damages is not a binding statement concerning the amount in controversy.
Without a basis for federal subject matter jurisdiction, the Court must remand the case to
state court. See 28 U.S.C. § 1447(c) (“If at any time before final judgment it appears that the
district court lacks subject matter jurisdiction, the case shall be remanded.”). Moreover, the
removal statute is to be strictly construed and doubts resolved in favor of remanding the case to
state court. Mulcahey v. Columbia Organic Chems. Co., 29 F.3d 148, 151 (4th Cir. 1994). The
burden of demonstrating jurisdiction resides with “the party seeking removal.” Dixon v. Coburg
Dairy, Inc., 369 F.3d 811, 816 (4th Cir. 2004) (citing Mulcahey, 29 F.3d at 151). The Fourth
Circuit has not adopted a rule regarding the burden of proof on the removing party for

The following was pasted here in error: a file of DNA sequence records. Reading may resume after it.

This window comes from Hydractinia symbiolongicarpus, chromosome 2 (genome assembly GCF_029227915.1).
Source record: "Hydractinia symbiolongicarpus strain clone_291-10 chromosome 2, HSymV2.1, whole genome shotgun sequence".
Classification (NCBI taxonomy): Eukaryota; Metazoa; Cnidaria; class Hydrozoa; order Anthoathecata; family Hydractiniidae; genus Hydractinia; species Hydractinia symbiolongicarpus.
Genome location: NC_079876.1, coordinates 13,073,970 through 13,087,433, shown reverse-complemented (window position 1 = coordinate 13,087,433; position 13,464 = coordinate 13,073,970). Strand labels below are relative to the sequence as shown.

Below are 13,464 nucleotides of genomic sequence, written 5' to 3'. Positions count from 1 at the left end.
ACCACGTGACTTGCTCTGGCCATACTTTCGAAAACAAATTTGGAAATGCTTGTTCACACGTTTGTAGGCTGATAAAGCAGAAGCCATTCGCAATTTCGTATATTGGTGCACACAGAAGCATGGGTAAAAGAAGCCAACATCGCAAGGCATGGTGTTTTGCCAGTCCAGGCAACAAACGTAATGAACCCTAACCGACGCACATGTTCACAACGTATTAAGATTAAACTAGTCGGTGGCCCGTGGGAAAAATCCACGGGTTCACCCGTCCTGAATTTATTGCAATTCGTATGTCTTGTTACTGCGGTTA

establishing the amount in controversy. See, e.g., Rota v. Consolidation Coal Co., No. 98-1807,
1999 WL 183873, at *1 n.4 (4th Cir. Apr. 5, 1999) (expressly declining to adopt any particular
standard of proof for determining the amount in controversy) (unpublished opinion). Regardless,
“courts within the District of South Carolina have leaned towards requiring defendants in this
position to show either to a ‘legal certainty’ or at least within a ‘reasonable probability’ that the
amount in controversy has been satisfied.” Brooks v. GAF Materials Corp., 532 F. Supp. 2d 779,
781–82 (D.S.C. 2008) (citing Phillips v. Whirlpool Corp., 351 F. Supp. 2d 458, 461 (D.S.C.
2005)). The Court, however, finds that it need not resolve this issue because under any standard
of proof, the Court is convinced that Plaintiff’s affidavit reveals that the Court lacks subject
As a general rule, the amount in controversy in an action that is removed based on
diversity of citizenship should be measured “at both the time of commencement [of the action in
state court] and the time of removal.” Sayers v. Sears, Roebuck & Co., 732 F. Supp. 654, 656
(W.D. Va. 1990). A post-removal event, such as amending a complaint in order to reduce the